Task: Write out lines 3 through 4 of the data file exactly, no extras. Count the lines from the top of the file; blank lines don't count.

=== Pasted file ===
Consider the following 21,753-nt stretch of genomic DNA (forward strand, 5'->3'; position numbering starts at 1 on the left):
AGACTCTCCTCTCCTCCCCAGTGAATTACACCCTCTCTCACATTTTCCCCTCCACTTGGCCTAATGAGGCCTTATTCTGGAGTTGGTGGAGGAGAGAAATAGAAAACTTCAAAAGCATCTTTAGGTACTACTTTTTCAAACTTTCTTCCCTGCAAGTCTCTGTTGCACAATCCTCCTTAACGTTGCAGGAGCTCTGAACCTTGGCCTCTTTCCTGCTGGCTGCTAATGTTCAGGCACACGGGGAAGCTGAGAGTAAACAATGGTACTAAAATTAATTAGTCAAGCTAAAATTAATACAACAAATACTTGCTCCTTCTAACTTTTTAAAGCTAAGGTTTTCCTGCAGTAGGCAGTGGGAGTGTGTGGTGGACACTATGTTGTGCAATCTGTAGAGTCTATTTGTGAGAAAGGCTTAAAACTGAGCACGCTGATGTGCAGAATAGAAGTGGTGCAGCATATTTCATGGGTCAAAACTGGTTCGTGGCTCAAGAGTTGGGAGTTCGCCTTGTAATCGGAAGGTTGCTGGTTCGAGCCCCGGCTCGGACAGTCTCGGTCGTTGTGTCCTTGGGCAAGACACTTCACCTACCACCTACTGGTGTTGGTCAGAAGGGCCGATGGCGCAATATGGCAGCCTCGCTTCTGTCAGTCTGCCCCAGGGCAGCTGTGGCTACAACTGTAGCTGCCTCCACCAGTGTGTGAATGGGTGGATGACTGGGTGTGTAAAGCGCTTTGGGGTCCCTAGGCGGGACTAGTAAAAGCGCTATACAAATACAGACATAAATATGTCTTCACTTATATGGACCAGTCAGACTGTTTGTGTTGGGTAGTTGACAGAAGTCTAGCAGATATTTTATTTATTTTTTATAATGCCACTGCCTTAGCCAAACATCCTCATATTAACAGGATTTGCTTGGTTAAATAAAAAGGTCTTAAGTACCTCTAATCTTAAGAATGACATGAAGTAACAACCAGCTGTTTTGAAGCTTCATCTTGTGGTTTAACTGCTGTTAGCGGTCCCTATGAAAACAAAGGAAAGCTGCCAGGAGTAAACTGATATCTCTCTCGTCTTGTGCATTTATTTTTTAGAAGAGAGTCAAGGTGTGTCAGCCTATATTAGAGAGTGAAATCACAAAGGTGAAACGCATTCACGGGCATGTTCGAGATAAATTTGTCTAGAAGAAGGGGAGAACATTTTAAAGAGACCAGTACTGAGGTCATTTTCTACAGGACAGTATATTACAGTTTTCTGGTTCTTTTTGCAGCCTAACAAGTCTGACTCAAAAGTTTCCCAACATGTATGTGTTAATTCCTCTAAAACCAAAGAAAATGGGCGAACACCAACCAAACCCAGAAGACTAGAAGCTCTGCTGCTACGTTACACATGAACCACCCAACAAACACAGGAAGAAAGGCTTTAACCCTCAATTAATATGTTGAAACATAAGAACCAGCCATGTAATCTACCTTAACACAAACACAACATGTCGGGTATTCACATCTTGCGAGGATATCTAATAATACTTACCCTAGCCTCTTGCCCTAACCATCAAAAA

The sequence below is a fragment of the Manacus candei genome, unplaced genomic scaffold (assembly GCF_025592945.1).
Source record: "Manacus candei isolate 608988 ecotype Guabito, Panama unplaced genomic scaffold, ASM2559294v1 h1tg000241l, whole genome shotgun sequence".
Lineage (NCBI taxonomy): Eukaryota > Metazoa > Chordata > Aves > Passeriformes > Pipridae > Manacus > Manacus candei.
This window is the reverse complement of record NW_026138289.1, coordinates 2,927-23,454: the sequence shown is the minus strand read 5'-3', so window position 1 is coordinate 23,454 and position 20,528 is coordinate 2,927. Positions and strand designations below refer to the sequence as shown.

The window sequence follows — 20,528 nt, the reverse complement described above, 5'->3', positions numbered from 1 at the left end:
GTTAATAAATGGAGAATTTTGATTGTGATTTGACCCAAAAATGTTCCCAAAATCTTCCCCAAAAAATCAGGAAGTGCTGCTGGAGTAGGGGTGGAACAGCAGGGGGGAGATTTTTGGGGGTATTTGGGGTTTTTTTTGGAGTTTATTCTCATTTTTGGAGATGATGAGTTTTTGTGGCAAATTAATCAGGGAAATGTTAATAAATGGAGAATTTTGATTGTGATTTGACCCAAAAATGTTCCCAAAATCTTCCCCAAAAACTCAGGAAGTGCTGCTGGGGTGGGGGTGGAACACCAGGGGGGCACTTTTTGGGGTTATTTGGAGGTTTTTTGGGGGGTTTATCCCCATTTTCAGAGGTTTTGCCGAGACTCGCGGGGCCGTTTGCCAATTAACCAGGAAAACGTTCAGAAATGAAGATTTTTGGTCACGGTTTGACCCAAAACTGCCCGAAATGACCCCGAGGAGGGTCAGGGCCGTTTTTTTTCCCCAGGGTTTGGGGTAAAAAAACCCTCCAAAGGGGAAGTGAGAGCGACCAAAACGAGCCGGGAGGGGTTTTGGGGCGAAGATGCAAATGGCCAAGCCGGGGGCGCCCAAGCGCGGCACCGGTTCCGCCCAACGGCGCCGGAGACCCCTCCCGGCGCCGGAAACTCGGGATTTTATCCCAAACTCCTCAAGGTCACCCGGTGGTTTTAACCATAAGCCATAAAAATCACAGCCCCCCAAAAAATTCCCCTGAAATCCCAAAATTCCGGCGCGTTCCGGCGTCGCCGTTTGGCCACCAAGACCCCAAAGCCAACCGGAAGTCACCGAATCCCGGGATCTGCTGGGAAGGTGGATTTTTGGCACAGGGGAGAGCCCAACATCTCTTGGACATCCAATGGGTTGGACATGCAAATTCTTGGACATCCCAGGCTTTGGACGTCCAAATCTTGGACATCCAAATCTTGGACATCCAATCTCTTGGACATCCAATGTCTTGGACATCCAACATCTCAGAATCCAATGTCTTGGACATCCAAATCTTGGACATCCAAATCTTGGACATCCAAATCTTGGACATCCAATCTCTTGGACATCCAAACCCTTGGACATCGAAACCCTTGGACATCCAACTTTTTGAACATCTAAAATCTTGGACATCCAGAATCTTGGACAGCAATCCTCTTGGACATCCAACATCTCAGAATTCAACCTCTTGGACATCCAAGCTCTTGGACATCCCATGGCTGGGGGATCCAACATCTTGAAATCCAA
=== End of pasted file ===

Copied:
The sequence below is a fragment of the Manacus candei genome, unplaced genomic scaffold (assembly GCF_025592945.1).
Source record: "Manacus candei isolate 608988 ecotype Guabito, Panama unplaced genomic scaffold, ASM2559294v1 h1tg000241l, whole genome shotgun sequence".